Things have been heating up in the kitchen for Laurier alumna Mary Berg (BA ’11). Since winning the third season of CTV’s MasterChef Canada in 2016, Berg has become a fan favourite for her regular cooking demonstrations on CTV’s Your Morning and The Marilyn Denis Show, developed a cookbook due for release in September and become the star of her own CTV cooking show, Mary's Kitchen Crush. Laurier Campus magazine caught up with Berg to discuss cooking for Canadians from coast to coast on television and the philosophy behind her show. She also shares an original recipe especially for the Laurier community.
Tell us about your show, Mary’s Kitchen Crush.
The show has been an absolute dream to work on and I am so incredibly proud of what the entire production team has created. Mary’s Kitchen Crush is just me in the kitchen cooking simple and delicious food for the people in my life who matter most. As the opening of the show says, “it’s all about food, friends and family!” This is something that has always held true to me – from being a young kid whipping up a weird amount of crepes in my family kitchen to cooking pies, pasta and pastries for my roommates and coworkers while at Laurier. I have always loved creating and sharing food with those around me. Getting to do that every day for work now is just simply wonderful.
What is it like to have your own TV show?
Oh, my gosh, it’s pretty much the most bonkers bananas thing I could ever imagine! It’s surreal but I absolutely love the whole process, from pre-production to post-production, and am so happy that I get to be a part of every second of it. I have always really loved the recipe development process, so getting the opportunity to do that as the cornerstone of everything I do in my day-to-day work life really has been a dream come true.
What’s the biggest challenge of having your own show?
I think the biggest challenge of the show is feeling like the world’s worst standup comedian while filming. In the kitchen, all of the microphones are on in order to catch my voice as well as all of the bubbling, spattering, mixing and chopping sounds that happen when cooking – so everyone on set has to be incredibly quiet the whole time. Essentially, I am talking to the camera and the left side of my camera operator’s face but, even when I tell a joke, a funny story, or just do something that might be laughable, no one is allowed to laugh or react. At first it was very awkward, but then I made a little game out of it. If I could get someone to break, I was nailing it!
– Mary Berg
A big part of the philosophy behind your cooking is to serve as an inspiration for people to cook nourishing, comforting home-cooked meals. What do you think people get out of learning how to cook?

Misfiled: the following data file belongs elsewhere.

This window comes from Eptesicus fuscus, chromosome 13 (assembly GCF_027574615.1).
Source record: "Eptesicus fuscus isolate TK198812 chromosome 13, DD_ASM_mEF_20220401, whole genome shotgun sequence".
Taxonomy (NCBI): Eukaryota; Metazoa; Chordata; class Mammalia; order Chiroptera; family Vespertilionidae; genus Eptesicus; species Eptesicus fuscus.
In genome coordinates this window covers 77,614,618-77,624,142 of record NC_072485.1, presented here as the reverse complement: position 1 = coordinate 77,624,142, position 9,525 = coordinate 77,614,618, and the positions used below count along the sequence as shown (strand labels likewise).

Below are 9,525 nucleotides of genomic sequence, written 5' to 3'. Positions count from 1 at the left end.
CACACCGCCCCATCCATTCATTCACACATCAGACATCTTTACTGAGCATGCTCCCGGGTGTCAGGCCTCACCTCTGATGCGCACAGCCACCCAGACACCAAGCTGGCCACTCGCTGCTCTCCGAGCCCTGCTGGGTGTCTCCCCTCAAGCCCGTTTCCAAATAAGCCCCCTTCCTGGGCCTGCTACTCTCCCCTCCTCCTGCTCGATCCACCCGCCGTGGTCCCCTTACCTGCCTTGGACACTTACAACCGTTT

First, thank you so much. This is my whole goal. While I myself might like spending an entire Sunday making complicated recipes, I know that the majority of viewers and readers find that daunting.
I just get such incredible joy out of cooking and creating for the people in my life that I want other people to feel the same way. You don’t have to be a wizard or a master chef in order to create something delicious for yourself or your family. You just need to cook. In my mind, there are only varying degrees of success in the kitchen. Sure, that success might be learning how to not burn chocolate chip cookies to a crisp, but at least you learned something. There are few things in my life that can be viewed as that carefree, so why not lean into that in the kitchen?
You often place an emphasis on comfort, positivity and authenticity. Why do you think these are important in the world today?
I feel like the comfort, positivity and authenticity of small-scale kindnesses might seem to be less heavily weighted in today’s world. After my family experienced the loss of my dad, I saw firsthand the impact something as small as friends and family coming over to visit with casseroles in tow had on my mom. People offering someone else a hand, whether physical or metaphorical, is the easiest and, in my opinion, most powerful and wonderful thing we can do for each other.
What was your comfort food at Laurier?
I’m a huge fan of cereal so I think I essentially lived off of the stuff in first year, other than on Thursdays when they had scalloped potatoes in the dining hall. Off campus, you could usually find me at Jane Bond eating way too many antijitos or their massive grilled cheese.
What’s your favourite rest and relaxation activity besides cooking?
Up until very recently, I didn’t have an answer for this. Cooking is and always has been the thing I do to relax and unwind. Luckily, that hasn’t changed since it’s become my full-time job, but I’ve also recently taken up bird watching. Very cool, I know.
Your first cookbook is due out in September. Can you tell us about that?
Following MasterChef Canada, I was introduced to Appetite by Random House and received a two-cookbook deal. My very first cookbook, Kitchen Party: Effortless Recipes for Every Occasion, is coming out September 10, 2019 and is currently available for pre-order, which is just about the most exciting thing ever!
Makes 2 sandwiches
Editor’s note: Mary's Kitchen Crush airs Sundays at 7 p.m. on CTV and is also available at www.ctv.ca/maryskitchencrush, on demand and on Crave TV.